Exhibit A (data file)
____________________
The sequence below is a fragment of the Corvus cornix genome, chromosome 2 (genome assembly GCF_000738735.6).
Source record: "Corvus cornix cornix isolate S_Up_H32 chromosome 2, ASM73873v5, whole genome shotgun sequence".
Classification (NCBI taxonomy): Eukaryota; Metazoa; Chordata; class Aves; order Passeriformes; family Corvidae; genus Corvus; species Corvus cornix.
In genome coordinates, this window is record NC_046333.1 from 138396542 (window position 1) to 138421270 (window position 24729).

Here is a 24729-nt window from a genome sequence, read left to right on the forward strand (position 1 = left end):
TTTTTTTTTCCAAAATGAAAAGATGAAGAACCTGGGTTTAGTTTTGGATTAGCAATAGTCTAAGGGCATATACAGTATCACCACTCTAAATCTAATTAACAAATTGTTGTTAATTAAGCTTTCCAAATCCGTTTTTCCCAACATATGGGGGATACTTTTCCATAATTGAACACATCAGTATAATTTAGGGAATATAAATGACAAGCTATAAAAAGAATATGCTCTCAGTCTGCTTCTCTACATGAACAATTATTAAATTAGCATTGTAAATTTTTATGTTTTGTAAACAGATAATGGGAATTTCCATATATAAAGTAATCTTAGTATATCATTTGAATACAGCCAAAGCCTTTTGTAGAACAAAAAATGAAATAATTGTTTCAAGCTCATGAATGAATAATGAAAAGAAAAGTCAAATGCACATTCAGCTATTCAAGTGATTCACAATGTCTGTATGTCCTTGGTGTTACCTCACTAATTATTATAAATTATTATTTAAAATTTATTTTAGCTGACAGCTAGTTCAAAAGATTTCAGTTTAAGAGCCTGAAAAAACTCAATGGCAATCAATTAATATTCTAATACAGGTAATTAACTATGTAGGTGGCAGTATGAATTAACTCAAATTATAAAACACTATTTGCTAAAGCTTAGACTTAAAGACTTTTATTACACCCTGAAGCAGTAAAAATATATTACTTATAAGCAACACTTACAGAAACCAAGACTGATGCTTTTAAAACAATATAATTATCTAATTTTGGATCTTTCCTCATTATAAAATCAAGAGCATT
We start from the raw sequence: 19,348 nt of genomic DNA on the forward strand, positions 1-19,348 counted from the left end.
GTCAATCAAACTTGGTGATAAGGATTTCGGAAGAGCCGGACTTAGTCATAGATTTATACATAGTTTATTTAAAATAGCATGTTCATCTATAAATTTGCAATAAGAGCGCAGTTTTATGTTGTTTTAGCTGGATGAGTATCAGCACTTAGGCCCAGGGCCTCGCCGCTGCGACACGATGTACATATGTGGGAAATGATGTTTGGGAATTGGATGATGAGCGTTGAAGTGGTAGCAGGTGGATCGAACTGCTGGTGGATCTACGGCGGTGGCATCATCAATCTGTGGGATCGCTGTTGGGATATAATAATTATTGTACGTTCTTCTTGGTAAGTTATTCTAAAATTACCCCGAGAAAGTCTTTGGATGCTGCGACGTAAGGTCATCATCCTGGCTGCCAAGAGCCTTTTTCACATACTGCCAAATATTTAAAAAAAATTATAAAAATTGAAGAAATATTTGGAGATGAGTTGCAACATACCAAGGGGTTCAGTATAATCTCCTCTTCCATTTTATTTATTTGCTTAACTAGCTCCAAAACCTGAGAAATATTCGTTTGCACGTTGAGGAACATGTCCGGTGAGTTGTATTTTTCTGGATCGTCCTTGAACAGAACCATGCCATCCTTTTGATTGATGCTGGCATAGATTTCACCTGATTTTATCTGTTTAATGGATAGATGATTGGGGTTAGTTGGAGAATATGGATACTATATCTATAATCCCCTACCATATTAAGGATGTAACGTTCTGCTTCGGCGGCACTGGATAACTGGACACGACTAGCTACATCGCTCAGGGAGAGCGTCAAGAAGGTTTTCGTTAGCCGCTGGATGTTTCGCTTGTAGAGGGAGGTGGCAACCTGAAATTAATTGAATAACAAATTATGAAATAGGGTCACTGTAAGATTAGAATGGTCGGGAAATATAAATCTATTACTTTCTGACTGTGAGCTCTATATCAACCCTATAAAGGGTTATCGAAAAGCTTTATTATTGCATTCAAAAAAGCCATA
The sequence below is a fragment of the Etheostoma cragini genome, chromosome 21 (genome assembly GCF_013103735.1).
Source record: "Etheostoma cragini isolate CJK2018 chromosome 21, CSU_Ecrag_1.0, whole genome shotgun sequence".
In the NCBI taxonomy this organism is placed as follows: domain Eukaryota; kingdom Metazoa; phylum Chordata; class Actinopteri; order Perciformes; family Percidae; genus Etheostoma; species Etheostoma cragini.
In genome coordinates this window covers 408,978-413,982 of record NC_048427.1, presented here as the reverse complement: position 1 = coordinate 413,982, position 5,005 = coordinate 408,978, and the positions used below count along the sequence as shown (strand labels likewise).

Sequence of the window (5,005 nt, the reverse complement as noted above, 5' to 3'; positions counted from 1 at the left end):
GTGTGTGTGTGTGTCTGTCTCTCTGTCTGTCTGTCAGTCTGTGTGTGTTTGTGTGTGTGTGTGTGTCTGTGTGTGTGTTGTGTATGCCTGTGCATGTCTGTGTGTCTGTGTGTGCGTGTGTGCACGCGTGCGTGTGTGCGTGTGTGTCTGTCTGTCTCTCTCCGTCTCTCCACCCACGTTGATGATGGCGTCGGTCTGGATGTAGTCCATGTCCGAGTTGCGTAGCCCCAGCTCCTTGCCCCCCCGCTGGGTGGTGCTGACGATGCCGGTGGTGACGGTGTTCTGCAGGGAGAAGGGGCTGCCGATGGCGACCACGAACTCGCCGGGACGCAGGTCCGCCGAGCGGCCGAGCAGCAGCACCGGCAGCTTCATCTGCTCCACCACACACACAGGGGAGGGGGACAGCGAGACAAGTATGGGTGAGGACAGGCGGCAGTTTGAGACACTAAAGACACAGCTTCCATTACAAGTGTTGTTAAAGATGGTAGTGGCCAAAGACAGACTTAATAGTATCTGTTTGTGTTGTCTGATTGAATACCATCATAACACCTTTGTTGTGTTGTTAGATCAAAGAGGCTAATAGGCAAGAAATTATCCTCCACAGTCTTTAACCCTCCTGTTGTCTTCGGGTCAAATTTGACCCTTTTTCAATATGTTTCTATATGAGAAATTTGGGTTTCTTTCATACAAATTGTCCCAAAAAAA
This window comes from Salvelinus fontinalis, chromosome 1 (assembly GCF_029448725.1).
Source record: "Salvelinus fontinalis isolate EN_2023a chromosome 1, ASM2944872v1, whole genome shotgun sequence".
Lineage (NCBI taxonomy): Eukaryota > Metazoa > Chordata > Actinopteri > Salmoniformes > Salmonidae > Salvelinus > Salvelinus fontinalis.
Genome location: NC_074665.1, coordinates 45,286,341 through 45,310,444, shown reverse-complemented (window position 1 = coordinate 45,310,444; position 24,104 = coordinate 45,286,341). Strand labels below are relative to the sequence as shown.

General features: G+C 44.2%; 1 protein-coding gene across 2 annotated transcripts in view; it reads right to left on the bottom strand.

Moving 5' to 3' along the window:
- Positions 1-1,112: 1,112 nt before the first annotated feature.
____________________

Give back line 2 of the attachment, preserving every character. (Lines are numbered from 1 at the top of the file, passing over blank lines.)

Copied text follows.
Source record: "Corvus cornix cornix isolate S_Up_H32 chromosome 2, ASM73873v5, whole genome shotgun sequence".